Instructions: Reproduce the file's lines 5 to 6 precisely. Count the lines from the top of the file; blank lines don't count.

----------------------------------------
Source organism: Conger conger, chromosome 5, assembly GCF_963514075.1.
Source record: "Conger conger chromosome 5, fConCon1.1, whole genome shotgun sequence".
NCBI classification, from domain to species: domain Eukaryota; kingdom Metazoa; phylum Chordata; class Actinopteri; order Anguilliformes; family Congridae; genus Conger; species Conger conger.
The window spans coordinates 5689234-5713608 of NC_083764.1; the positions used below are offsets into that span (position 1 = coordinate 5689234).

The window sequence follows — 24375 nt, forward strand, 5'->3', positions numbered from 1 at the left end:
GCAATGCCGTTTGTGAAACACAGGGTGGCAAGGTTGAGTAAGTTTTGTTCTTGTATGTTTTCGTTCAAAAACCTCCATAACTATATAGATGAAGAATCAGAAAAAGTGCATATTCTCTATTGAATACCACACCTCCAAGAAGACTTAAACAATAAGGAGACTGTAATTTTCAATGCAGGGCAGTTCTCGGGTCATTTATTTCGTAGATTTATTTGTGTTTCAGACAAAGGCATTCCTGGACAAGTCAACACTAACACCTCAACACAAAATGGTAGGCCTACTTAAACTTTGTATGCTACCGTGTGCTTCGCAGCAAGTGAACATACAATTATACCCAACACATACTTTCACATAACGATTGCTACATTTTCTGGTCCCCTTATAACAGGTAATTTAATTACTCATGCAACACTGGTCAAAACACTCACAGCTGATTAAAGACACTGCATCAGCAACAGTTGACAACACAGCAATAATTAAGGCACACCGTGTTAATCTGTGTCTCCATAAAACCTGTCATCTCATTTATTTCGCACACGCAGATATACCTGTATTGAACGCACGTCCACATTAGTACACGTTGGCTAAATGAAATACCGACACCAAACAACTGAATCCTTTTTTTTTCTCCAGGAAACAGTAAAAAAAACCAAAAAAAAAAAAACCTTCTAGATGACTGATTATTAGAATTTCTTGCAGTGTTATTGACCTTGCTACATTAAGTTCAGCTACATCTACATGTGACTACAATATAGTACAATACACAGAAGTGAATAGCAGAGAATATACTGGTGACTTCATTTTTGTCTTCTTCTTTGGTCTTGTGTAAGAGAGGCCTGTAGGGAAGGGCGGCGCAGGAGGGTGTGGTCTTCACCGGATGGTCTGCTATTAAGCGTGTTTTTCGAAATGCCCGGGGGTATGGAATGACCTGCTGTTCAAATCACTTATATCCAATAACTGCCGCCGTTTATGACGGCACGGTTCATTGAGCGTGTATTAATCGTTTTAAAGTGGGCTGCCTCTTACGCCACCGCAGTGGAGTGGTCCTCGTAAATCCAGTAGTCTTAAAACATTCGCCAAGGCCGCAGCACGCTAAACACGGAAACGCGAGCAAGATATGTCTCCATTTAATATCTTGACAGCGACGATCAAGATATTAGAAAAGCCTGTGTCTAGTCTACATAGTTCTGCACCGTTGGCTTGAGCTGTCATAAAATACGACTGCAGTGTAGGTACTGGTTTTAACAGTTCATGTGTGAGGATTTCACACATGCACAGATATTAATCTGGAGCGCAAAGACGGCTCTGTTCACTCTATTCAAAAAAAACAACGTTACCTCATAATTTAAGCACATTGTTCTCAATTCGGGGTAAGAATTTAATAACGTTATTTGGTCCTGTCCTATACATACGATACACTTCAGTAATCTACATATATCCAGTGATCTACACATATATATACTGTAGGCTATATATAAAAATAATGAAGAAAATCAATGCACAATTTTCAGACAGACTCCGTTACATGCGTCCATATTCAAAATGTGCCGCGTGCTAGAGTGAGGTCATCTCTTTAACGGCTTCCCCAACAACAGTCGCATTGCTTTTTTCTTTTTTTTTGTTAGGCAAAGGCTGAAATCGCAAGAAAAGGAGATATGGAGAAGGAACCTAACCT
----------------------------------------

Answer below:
The window sequence follows — 24375 nt, forward strand, 5'->3', positions numbered from 1 at the left end:
GCAATGCCGTTTGTGAAACACAGGGTGGCAAGGTTGAGTAAGTTTTGTTCTTGTATGTTTTCGTTCAAAAACCTCCATAACTATATAGATGAAGAATCAGAAAAAGTGCATATTCTCTATTGAATACCACACCTCCAAGAAGACTTAAACAATAAGGAGACTGTAATTTTCAATGCAGGGCAGTTCTCGGGTCATTTATTTCGTAGATTTATTTGTGTTTCAGACAAAGGCATTCCTGGACAAGTCAACACTAACACCTCAACACAAAATGGTAGGCCTACTTAAACTTTGTATGCTACCGTGTGCTTCGCAGCAAGTGAACATACAATTATACCCAACACATACTTTCACATAACGATTGCTACATTTTCTGGTCCCCTTATAACAGGTAATTTAATTACTCATGCAACACTGGTCAAAACACTCACAGCTGATTAAAGACACTGCATCAGCAACAGTTGACAACACAGCAATAATTAAGGCACACCGTGTTAATCTGTGTCTCCATAAAACCTGTCATCTCATTTATTTCGCACACGCAGATATACCTGTATTGAACGCACGTCCACATTAGTACACGTTGGCTAAATGAAATACCGACACCAAACAACTGAATCCTTTTTTTTTCTCCAGGAAACAGTAAAAAAAACCAAAAAAAAAAAAACCTTCTAGATGACTGATTATTAGAATTTCTTGCAGTGTTATTGACCTTGCTACATTAAGTTCAGCTACATCTACATGTGACTACAATATAGTACAATACACAGAAGTGAATAGCAGAGAATATACTGGTGACTTCATTTTTGTCTTCTTCTTTGGTCTTGTGTAAGAGAGGCCTGTAGGGAAGGGCGGCGCAGGAGGGTGTGGTCTTCACCGGATGGTCTGCTATTAAGCGTGTTTTTCGAAATGCCCGGGGGTATGGAATGACCTGCTGTTCAAATCACTTATATCCAATAACTGCCGCCGTTTATGACGGCACGGTTCATTGAGCGTGTATTAATCGTTTTAAAGTGGGCTGCCTCTTACGCCACCGCAGTGGAGTGGTCCTCGTAAATCCAGTAGTCTTAAAACATTCGCCAAGGCCGCAGCACGCTAAACACGGAAACGCGAGCAAGATATGTCTCCATTTAATATCTTGACAGCGACGATCAAGATATTAGAAAAGCCTGTGTCTAGTCTACATAGTTCTGCACCGTTGGCTTGAGCTGTCATAAAATACGACTGCAGTGTAGGTACTGGTTTTAACAGTTCATGTGTGAGGATTTCACACATGCACAGATATTAATCTGGAGCGCAAAGACGGCTCTGTTCACTCTATTCAAAAAAAACAACGTTACCTCATAATTTAAGCACATTGTTCTCAATTCGGGGTAAGAATTTAATAACGTTATTTGGTCCTGTCCTATACATACGATACACTTCAGTAATCTACATATATCCAGTGATCTACACATATATATACTGTAGGCTATATATAAAAATAATGAAGAAAATCAATGCACAATTTTCAGACAGACTCCGTTACATGCGTCCATATTCAAAATGTGCCGCGTGCTAGAGTGAGGTCATCTCTTTAACGGCTTCCCCAACAACAGTCGCATTGCTTTTTTCTTTTTTTTTGTTAGGCAAAGGCTGAAATCGCAAGAAAAGGAGATATGGAGAAGGAACCTAACCT